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A Firefly for Clean Air
by Mary Anne Plaza,

April 20, 2004

When was the last time you saw fireflies?

For those of us who have been born and raised in the city, fireflies may have well been the subject of fairytales and myths. If not for the occasional visit to the provinces, one might well think that fireflies are already extinct. The absence of these seemingly magical insects has more significant implications than darker nights.

Katti Sta. Ana is one of those who have taken a keen interest in the relationship between fireflies and the environment. Katti is the person behind the annual "Tour of the Fireflies" cycling event. A staunch advocate for clean air, this organization has generated public awareness on how activities, such as cycling, can significantly contribute to the quality of air we breathe in.

The idea of having the "Tour of the Fireflies" involved a lot of "questioning and arguing with God," as she recalls. "At that time I was concerned with our quality of air. More than that, this happened when I was telling God that I was not happy with Him because things are not getting better in this country. After saying that, not long after, this idea came to my mind and it wouldn't go away. I felt that it was something that needed to be done. I was also wondering if this is something He wanted me to do that I would see that He is at work."

With this resolve, Katti thought of having an environmental event that would mainly feature a bike ride and a march that would converge at the Quezon City Memorial Circle. That was in 1999. She then contacted a few friends from the Cycling Advocates (CYCAD), Philippine Daily Inquirer and the UP Mountaineers.

With the help of her friends from various environmental organizations, the biking event was soon under way. Katti notes how she was always encouraged by Ramon Fernan III, CYCAD's president, to continue with the project in spite of her being a neophyte in events organizing.

When plans were already underway, the only problem was how to call the event. Katti brought this up with Lorie Tan of Bookmark and president/executive director of the World Wide Life Fund Philippines. Lorie suggested to use the adage "When was the last time you saw fireflies in the city?"

The idea clicked well with Katti and she brought that up to Mon Fernan, who likewise picked up the suggestion.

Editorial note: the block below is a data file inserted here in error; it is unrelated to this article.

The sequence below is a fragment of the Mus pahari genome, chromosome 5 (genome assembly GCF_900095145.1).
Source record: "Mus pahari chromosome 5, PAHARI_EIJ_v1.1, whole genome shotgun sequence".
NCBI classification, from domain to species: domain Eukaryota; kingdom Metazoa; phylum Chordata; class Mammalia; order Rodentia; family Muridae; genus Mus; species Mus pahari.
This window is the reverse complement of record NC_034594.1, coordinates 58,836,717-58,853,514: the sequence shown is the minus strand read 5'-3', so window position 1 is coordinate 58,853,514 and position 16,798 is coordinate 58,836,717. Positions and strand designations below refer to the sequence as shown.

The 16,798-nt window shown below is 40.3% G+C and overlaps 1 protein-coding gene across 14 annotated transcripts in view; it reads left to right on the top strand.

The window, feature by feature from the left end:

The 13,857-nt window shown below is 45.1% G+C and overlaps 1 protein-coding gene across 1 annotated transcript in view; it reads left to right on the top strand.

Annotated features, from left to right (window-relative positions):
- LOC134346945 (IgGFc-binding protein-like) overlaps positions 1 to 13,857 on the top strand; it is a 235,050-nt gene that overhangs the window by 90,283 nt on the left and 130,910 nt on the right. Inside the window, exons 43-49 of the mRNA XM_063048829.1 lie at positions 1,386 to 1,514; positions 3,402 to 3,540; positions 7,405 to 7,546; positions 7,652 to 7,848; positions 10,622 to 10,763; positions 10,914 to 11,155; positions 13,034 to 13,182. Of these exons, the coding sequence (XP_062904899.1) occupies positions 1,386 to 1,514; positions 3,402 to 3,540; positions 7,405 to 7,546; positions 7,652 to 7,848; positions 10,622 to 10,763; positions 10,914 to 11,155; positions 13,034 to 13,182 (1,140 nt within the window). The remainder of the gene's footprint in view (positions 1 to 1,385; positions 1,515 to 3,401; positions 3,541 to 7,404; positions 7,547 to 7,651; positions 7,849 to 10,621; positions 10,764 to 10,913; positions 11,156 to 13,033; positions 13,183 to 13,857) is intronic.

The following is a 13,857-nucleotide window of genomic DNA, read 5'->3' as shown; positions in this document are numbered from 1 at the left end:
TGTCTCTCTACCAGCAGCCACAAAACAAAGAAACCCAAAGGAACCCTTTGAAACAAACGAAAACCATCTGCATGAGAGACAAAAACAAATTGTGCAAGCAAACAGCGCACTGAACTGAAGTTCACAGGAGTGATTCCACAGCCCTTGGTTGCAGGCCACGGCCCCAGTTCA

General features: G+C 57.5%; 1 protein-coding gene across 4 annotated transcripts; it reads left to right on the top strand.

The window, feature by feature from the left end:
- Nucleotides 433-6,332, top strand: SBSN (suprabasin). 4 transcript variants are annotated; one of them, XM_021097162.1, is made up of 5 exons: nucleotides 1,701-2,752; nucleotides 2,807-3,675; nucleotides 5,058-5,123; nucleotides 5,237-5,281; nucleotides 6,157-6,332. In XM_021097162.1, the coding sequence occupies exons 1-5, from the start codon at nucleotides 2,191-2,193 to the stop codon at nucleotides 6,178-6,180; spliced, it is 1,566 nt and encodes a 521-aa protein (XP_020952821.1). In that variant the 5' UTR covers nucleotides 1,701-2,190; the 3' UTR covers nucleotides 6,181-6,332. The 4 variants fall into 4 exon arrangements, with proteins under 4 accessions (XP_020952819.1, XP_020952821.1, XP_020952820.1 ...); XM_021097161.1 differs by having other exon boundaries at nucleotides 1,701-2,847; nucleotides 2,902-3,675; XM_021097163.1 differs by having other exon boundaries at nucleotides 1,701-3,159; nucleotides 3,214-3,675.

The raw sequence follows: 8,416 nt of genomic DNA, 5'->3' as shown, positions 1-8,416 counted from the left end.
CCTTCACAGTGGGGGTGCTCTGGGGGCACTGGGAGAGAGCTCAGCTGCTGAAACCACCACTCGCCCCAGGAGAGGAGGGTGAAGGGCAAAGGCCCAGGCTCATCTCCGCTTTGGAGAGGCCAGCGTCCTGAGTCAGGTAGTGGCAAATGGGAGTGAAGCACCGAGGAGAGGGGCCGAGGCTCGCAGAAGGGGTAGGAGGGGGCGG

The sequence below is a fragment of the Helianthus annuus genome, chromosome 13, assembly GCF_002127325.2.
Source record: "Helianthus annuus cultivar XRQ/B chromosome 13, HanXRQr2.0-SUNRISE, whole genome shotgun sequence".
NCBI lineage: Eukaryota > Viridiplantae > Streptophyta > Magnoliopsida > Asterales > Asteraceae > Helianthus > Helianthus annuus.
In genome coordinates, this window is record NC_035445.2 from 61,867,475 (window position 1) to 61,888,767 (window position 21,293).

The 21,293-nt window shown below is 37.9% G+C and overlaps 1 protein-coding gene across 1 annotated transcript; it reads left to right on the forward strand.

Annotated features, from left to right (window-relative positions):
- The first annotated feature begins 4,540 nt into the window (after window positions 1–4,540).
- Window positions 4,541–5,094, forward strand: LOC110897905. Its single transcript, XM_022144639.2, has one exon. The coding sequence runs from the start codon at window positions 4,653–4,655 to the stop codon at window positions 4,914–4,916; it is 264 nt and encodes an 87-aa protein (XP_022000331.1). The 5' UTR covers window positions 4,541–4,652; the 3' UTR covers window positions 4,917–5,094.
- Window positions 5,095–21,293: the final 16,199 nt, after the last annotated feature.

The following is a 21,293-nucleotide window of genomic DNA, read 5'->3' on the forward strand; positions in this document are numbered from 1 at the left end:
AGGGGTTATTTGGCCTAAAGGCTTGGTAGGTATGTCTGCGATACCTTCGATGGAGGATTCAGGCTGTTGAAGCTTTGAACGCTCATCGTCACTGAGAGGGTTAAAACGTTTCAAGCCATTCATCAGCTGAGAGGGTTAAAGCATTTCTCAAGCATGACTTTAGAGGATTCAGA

"Fireflies are indicators of the balance in ecology. The reason why we don't see fireflies anymore is because the air is really dirty. Hindi na sapat 'yung mga puno, 'yung tubig. Doon mo kasi mahahanap ang mga fireflies sa ganung klaseng lugar (Trees and clean water are not enough. That's where you'll be able to find fireflies in places like that.)."

Air advocacy

Katti's advocacy for cleaner air stems from the fact that she too has been a cyclist since October of 1997. Most of the people who know her can attest to her unyielding efforts to use the bicycle as an alternative transportation vehicle. As much as possible, she uses her bike in traveling short distances, or sometimes, public transportation, if necessary.

"Kapag nakasakay ka sa kotse at hindi ka nagba-bike, ang tingin mo sa siklista nuisance. Hindi ka kasi in contact sa person kasi naka-enclose ka sa isang metal box. (When you ride in a car and you're not the one on a bike, you think of cyclists as a nuisance. You're not in contact with that person because you are enclosed in a metal box.). The bicycle is a 'calmer and gentler' mode of transport. It exposes us to the world around us, to out environment."

As an artist [she was previously named as one of the Thirteen Artists awardees by the Cultural Center of the Philippines -- ed], Katti sees a world of art on her bicycle. She takes delight in seeing the likeness of electric meters as installation arts and the other wonders of the city by just traveling on her bike.

She also cites the other benefits of using the bicycle as an alternative means transportation. Aside from the fact that it doesn't emit smoke, bicycles contribute greatly to the preservation of places and buildings for the greater appreciation of the public. She mentions the way Europeans were able to achieve this notion, especially with the protection of its historical sites.